In 1799 appeared his St. Leon, a story of the "miraculous class," as he himself states, and designed to mix human feelings and passions with incredible situations. His hero attains the possession of the philosopher's stone, and secures exhaustless wealth by the art of transmuting metals into gold, and at the same time he learns the secret of the elixir vitae, by which he has the power of renewing his youth. These are, indeed, "incredible situations;" but the romance has many attractions — splendid description and true pathos. Its chief defect is an excess of the terrible and marvellous. In 1800 Mr. Godwin produced his unlucky tragedy of Antonio; in 1801 Thoughts on Dr. Parr's Spital Sermon, being a reply to some attacks made upon him, or rather on his code of morality, by Parr, Mackintosh, and others. In 1803 he brought out a voluminous Life of Chaucer, in two quarto volumes. With Mr. Godwin the great business of this world was to write books, and whatever subject he selected, he treated it with a due sense of its importance, and pursued it into all its ramifications with intense ardour and application. The Life of Chaucer was ridiculed by Sir Walter Scott in the Edinburgh Review, in consequence of its enormous bulk and its extraneous dissertations, but it is creditable to the author's taste and research. The student of our early literature will find in it many interesting facts connected with a chivalrous and romantic period of our history — much sound criticism, and a fine relish for true poetry. In 1804 Mr. Godwin produced his novel of Fleetwood, or the New Man of Feeling. The title was unfortunate, as reminding the reader of the old Man of Feeling, by far the most interesting and amiable of thus two. Mr. Godwin's hero is self-willed and capricious, a morbid egotist, whose irritability and frantic outbursts of passion move contempt rather than sympathy. Byron has said—

Romances paint at full length people's wooings,
But only give a bust of marriages.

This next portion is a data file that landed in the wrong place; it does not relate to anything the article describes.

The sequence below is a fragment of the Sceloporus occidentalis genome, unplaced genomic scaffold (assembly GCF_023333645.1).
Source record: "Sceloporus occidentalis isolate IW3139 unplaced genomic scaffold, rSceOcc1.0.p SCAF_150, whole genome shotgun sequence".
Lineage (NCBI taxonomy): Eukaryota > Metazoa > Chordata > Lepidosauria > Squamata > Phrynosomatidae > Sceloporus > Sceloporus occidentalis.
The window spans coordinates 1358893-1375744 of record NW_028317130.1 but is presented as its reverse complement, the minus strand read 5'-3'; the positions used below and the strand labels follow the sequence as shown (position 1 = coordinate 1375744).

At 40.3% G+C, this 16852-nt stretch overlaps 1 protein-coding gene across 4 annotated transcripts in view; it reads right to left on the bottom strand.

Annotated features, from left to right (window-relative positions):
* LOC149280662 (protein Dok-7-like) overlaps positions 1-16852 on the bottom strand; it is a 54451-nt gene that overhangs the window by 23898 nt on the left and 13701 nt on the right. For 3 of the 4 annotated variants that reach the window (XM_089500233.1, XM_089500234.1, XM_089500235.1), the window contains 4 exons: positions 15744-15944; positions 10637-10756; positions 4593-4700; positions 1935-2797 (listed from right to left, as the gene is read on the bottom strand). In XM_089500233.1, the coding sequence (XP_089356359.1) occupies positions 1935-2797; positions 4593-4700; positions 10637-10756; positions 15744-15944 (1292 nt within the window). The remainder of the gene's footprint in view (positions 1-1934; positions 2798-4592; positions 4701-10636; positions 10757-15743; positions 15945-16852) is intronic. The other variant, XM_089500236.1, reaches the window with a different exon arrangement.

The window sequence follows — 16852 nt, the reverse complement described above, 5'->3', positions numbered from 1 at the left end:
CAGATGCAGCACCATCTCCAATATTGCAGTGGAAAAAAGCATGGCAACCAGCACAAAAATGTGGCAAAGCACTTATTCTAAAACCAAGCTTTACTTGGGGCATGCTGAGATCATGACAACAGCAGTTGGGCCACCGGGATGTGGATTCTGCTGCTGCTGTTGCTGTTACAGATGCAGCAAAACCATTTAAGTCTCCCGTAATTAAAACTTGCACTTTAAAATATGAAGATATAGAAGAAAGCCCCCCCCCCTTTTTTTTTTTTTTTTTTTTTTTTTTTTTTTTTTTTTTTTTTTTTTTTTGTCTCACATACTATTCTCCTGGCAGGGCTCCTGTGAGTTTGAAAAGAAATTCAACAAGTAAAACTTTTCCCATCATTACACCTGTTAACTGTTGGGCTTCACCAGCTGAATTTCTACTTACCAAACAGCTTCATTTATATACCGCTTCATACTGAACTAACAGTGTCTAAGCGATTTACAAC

This cannot be said of Mr. Godwin. Great part of Fleetwood is occupied with the hero's matrimonial troubles and afflictions; but they only exemplify the noble poet's farther observation — "no one cares for matrimonial cooings." The better parts of the novel consist of the episode of the Macneills, a tale of family pathos, and some detached descriptions of Welsh scenery. For some years Mr. Godwin was little heard of. He had married again, and, as a more certain means of maintenance, had opened a bookseller's shop in London, under the assumed name of "Edward Baldwin." In this situation he ushered forth a number of children's books, small histories and other compilations, some of them by himself. Charles Lamb mentions an English Grammar, in which Hazlitt assisted. He tried another tragedy, Faulkner, in 1807, but it was unsuccessful. Next year he published an Essay on Sepulchres, written in a fine meditative spirit, with great beauty of expression; and in 1815 Lives of Edward and John Phillips, the nephews of Milton. The latter is also creditable to the taste and research of the author, and illustrates our poetical history about the time of the Restoration. In 1817 Mr. Godwin again entered the arena of fiction. He had paid a visit to Scotland, and concluded with Constable for another novel, Mandeville, a tale of the times of Cromwell. The style of this work is measured and stately, and it abounds in that moral anatomy in which the author delighted, but often carried beyond truth and nature. The vindictive feelings delineated in Mandeville are pushed to a revolting extreme. Passages of energetic and beautiful composition — reflective and descriptive — are to be found in the novel; and we may remark, that as the author advanced in years, he seems to have cultivated more sedulously the graces of language and diction. The staple of his novels, however, was taken from the depths of his own mind — not from extensive surveys of mankind or the universe; and it was obvious that the oft-drawn-upon fountain began to dry up, notwithstanding the luxuriance of the foliage that shaded it. We next find Mr. Godwin combating the opinions of Malthus upon population (1820), and then setting about an elaborate History of the Commonwealth. The great men of that era were exactly suited to his taste. Their resolute energy of character, their overthrow of the monarchy, their republican enthusiasm and strange notions of faith and the saints, were well adapted to fire his imagination and stimulate his research. The history extended to four large volumes, which were published at intervals between 1824 and 1828. It is evident that Mr. Godwin tasked himself to produce authorities for all he advanced. He took up, as might be expected, strong opinions; but in striving to be accurate and minute, he became too specific and chronological for the interest of his narrative. It was truly said that the style of his history "creeps and hitches in dates and authorities." In 1830 Mr. Godwin published Cloudesley, a tale, in three volumes. Reverting to his first brilliant performance as a novelist, he made his new hero, like Caleb Williams, a person of humble origin, and he arrays him against his patron; but there the parallel ends. The elastic vigour, the verisimilitude, the crowding incidents, the absorbing interest, and the overwhelming catastrophe of the first novel, are not to be found in Cloudesley. There is even little delineation of character. Instead of these we have fine English, "clouds of reflections without any new occasion to call them forth; an expanded flow of words without a single pointed remark." The next production of this veteran author was a metaphysical treatise, Thoughts on Man, &c.; and his last work (1831) a compilation, entitled Lives of the Necromancers. In his later years Mr. Godwin enjoyed a small government office, yeoman usher of the Exchequer, which was conferred upon him by Earl Grey's ministry. In the residence attached to this appointment., in New Palace Yard, he terminated his long and laborious scholastic life on the 7th of April 1836. No man ever panted more ardently, or toiled more heroically, for literary fame; and we think that, before he closed his eyes, he must have been conscious that he had "left something so written to after-times, as they should not willingly let it die."